Tuesday, October 13, 2009

Finitude and God

An awareness of God is present in the question of God. This awareness precedes the question. It is not the result of the argument but its presupposition. An awareness of the infinite is included in one's awareness of finitude. One knows that one is finite, that one is excluded from an infinity which nevertheless belongs to one. One is aware of one's potential infinity while being aware of one's actual finitude. If one were what one essentially is, if one's potentiality were identical with one's actuality, the question of the infinite would not arise. One must ask about the infinite from which one is estranged, although it belongs to one; one must ask about that which gives one the courage to take one's anxiety upon oneself. And one can ask this double question because the awareness of one's potential infinity is included in one's awareness of one's finitude.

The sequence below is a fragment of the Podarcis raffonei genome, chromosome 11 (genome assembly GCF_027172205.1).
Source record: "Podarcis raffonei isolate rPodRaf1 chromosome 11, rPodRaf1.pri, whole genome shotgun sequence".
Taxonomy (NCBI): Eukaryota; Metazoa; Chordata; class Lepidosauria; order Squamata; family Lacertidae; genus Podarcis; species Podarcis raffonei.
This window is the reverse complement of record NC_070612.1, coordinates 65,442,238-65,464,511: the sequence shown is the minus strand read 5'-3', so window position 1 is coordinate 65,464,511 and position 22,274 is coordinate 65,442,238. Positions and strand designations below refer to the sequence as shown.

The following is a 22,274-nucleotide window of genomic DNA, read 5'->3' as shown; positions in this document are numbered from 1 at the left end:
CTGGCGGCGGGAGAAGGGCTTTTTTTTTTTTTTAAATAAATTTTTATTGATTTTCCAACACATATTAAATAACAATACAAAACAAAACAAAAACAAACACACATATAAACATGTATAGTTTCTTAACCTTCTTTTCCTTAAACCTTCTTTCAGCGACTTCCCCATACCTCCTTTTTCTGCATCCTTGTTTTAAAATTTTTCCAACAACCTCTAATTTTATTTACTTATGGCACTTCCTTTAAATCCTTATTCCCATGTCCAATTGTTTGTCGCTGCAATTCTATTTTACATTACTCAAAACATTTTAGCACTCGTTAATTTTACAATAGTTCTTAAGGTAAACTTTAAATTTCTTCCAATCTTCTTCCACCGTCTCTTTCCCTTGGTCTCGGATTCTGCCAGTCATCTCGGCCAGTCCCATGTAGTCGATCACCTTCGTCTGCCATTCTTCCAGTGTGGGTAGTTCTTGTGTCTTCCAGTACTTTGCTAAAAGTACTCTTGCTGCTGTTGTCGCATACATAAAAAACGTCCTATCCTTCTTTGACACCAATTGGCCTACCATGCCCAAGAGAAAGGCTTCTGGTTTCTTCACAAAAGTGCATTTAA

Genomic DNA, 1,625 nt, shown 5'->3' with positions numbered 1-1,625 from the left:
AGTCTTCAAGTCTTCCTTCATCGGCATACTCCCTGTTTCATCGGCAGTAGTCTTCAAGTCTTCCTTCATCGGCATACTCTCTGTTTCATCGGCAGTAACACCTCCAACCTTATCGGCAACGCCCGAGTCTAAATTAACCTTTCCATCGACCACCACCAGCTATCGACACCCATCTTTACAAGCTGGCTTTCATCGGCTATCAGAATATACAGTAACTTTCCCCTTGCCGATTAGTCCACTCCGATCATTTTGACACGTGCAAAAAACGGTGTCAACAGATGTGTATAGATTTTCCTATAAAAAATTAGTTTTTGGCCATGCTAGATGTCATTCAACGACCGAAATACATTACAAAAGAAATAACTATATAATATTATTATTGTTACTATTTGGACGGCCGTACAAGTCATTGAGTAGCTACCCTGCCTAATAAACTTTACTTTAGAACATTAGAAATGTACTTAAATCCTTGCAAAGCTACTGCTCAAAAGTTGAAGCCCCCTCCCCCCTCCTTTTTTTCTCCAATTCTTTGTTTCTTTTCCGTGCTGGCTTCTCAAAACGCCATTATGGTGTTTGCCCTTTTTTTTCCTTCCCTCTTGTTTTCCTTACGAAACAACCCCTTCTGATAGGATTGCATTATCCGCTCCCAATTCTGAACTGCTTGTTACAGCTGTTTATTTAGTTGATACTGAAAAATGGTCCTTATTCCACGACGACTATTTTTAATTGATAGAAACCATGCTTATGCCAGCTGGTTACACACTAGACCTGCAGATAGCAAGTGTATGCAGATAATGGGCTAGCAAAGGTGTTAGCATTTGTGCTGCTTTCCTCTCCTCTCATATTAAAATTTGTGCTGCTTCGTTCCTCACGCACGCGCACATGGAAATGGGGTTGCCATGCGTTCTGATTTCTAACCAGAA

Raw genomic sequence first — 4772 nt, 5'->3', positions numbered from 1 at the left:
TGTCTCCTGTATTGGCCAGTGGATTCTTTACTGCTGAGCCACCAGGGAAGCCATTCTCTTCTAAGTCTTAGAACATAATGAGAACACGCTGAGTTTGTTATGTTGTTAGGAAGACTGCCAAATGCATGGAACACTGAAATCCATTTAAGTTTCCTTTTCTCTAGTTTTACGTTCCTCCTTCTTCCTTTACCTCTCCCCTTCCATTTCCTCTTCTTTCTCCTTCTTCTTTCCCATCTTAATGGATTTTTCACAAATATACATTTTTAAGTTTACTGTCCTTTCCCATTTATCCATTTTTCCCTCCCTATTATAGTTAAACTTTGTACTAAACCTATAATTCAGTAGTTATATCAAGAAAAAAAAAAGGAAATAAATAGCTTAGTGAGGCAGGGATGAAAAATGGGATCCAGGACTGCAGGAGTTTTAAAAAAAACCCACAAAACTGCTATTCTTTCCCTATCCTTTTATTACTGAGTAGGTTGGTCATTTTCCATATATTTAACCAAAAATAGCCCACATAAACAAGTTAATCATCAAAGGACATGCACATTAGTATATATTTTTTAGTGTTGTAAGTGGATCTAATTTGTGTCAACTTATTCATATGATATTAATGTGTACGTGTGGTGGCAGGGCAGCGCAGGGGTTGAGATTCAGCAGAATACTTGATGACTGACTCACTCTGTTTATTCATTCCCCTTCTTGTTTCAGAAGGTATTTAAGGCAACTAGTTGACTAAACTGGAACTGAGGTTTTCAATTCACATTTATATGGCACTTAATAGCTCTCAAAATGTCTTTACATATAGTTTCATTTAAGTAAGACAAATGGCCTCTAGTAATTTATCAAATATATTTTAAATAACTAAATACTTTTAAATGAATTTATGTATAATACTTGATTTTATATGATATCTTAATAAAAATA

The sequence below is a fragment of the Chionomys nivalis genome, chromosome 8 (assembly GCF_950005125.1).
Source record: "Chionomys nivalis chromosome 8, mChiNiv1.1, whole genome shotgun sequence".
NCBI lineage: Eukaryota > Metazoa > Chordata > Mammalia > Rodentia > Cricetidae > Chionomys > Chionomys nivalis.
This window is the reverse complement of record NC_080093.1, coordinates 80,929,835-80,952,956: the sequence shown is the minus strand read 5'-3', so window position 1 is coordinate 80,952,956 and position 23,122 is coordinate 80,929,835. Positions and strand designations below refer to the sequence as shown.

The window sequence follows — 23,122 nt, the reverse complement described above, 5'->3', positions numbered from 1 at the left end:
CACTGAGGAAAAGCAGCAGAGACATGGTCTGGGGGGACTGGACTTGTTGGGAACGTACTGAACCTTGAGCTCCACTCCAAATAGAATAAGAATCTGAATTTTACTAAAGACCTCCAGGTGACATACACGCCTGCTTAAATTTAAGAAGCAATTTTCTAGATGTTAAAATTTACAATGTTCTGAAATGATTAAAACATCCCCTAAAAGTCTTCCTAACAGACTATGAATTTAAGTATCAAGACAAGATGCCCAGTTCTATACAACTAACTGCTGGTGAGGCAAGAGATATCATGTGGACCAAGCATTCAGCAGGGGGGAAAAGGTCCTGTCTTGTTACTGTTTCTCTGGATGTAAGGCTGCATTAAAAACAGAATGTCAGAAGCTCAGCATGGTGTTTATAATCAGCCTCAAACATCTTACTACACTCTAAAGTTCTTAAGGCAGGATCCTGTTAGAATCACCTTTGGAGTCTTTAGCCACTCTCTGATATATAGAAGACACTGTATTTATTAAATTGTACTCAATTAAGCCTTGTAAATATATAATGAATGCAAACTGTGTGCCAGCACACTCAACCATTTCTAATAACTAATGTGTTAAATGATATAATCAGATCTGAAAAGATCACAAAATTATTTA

The presence within finitude of an element which transcends it is experienced both theoretically and practically. The theoretical side has been elaborated by Augustine, the practical side by Kant, and behind both of them stands Plato. Neither side has constructed an argument for the reality of God, but all elaborations have shown the presence of something unconditional within the self and the world. Unless such an element were present, the question of God never could have been asked.

The unconditional element appears in the theoretic functions of reason as the true itself, the norm of all approximations to truth. It appears as the practical functions of reason as the good itself, the norm of all approximations to goodness.

The skeptic acknowledges the absolute element in truth in denying the possibility of a true judgment, and becomes a skeptic precisely because one strives for an absoluteness from which one is excluded.

Adapted from Paul Tillich
Systematic Theology